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These Are a Few of My Favorite Things

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We can so quickly get caught up in doing the work around the house that we miss priceless opportunities. We often forget to slow down and play with our kids.

Sing it with me…

Raindrops on roses and whiskers on kittens
Bright copper kettles and warm woolen mittens
Brown paper packages tied up with strings
These are a few of my favorite things…

Some of our favorite things we may not realize are our favorite things until they are gone. For me, the song goes more like this:

Dirty diapers and crumbs on the counter
Bright mismatched socks and sticky little fingers
Trucks and dolls all over the floor
These are a few of my favorite things…

My 22-year-old son just pointed out to me that my version of the song does not rhyme. It’s okay, you get the point.

What used to bug me when my kids were little, I now long to have back again. It is funny how time changes your perspective. Too many times, I got upset over a wet towel laying on the floor because my kids seemed too lazy to hang up their towels.

That train of thought was turned upside down the first time my son came home from college. He ‘gave’ me some mom/son time and then out the door he went to be with his friends. Later, as I walked into his room and grabbed some laundry, I found his wet bath towel on the floor. As I picked it up, my frustration took a 180-degree turn and I stood there in tears thanking God that I had a child to pick up a wet towel after. Sadly, it took me seventeen years to realize that blessing.

We can so quickly get caught up in doing the work around the house that we miss priceless opportunities. We often forget to slow down and play with our kids.

My son’s girlfriend reminded me that you didn’t really have a childhood unless you jumped from one couch to the next to avoid the lava. As parents, we need to stop and play with our children from time to time. Those simple games like avoiding the lava are what our children will never forget. A spotless kitchen will not be their favorite memory.

As we run around the house cleaning up after our children, remember to count it is as a blessing and not a job. What small effort would it take to start looking at the mess of toys, the fingerprints, and crumbs as a gift rather than a job?  I have a few friends that have lost children and I know they would love to have the gift of a messy house to clean up. Stopping whatever pressing thing they were doing to play a game of hot lava with the child they have lost would be a priceless gift.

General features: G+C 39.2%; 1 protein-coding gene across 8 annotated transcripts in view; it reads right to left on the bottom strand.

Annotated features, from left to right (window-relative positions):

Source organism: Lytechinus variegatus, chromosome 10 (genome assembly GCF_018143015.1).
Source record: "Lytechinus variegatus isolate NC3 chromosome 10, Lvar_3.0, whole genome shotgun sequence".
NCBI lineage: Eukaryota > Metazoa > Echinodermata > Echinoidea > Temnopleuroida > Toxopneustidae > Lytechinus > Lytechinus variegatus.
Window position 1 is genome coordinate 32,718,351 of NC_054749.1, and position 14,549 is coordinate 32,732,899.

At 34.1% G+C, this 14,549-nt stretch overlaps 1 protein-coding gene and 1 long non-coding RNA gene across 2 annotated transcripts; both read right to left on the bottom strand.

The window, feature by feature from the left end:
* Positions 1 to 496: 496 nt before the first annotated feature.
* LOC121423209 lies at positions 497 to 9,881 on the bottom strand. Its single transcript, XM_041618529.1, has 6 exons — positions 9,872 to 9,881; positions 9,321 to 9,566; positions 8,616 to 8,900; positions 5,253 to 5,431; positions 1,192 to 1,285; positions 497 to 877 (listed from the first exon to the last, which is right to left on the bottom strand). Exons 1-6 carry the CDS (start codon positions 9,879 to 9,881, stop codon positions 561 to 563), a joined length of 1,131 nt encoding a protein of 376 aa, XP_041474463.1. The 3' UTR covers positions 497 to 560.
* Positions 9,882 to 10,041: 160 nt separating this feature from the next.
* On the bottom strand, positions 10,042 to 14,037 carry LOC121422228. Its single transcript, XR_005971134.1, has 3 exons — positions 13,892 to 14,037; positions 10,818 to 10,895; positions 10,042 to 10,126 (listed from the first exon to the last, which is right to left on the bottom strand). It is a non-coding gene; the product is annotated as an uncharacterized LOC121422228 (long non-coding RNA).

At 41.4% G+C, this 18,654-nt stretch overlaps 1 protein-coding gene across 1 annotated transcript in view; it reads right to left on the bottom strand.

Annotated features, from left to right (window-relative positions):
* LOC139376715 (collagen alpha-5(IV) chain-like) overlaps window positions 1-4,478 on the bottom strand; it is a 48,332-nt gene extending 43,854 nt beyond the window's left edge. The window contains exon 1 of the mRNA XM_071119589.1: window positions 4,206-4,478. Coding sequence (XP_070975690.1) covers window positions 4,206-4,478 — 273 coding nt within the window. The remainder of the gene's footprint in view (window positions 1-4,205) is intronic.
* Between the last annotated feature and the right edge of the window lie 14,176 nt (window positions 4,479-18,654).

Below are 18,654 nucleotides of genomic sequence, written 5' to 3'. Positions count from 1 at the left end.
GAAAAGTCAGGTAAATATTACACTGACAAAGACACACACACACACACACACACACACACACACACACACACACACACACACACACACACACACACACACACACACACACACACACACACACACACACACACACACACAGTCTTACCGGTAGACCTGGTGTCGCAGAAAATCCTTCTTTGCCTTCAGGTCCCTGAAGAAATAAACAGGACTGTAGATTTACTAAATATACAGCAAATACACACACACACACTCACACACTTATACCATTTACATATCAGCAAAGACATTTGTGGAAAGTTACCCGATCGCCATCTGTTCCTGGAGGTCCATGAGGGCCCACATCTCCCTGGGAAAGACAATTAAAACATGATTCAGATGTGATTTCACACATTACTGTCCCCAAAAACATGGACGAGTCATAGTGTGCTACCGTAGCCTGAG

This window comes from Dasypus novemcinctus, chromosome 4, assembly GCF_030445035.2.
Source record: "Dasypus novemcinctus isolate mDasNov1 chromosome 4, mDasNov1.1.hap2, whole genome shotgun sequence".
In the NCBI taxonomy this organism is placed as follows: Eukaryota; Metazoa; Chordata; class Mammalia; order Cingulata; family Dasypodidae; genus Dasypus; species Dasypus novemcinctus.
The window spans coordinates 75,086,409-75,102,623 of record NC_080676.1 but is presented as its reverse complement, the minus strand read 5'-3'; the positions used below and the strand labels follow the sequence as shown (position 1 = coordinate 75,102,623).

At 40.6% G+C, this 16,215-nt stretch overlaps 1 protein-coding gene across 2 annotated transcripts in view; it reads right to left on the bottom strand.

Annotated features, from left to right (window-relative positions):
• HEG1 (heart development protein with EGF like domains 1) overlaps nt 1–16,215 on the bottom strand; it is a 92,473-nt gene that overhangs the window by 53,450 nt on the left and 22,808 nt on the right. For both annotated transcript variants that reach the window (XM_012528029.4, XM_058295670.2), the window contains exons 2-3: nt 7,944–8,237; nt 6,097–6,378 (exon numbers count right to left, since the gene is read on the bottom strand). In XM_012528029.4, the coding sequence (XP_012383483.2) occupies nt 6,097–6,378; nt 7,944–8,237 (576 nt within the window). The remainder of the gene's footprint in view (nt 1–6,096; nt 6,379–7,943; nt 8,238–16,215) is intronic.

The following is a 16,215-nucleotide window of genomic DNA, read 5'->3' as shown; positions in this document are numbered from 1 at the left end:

Last weekend we had a sweet little boy named Sam stay with us. One of the first things he noticed was the different sizes of the tiles in our floor. Sam announced to everyone that the big tiles were safe and the small tiles were lava. As the weekend went by, and I got busy, I would remember what he said and quickly adjust my feet on the tiles to avoid the imaginary hot lava. Sam seemed so happy when I remembered his game.

Looking back, I see times I missed special moments with my kids. I thought I had to do the dishes right away rather than sit on the floor with them and play for a few minutes. To every new mom, my words of wisdom are, “don’t be too quick to wipe the fingerprints off your windows. You will miss them someday.” I know that I miss them. I was too quick to wipe off those little reminders of my kids. In time, those reminders were gone.

My family has now learned to humor me when I bring a young child over to my slider door and blow my breath onto the glass so we can make handprints and smiley faces in the steam. Sam and I did that last weekend. And today as I write this, the sun is shining on the marks his little fingers made and I am blessed. I wish I knew then what I know now. I wish I had looked at things that seemed like a job, a hassle at times, as a gift.

Wet towels on the floor
Fingerprints on windows
Laundry piled high and hugs from my kiddos
These are a few of my favorite things
Written by Kim Chaffin

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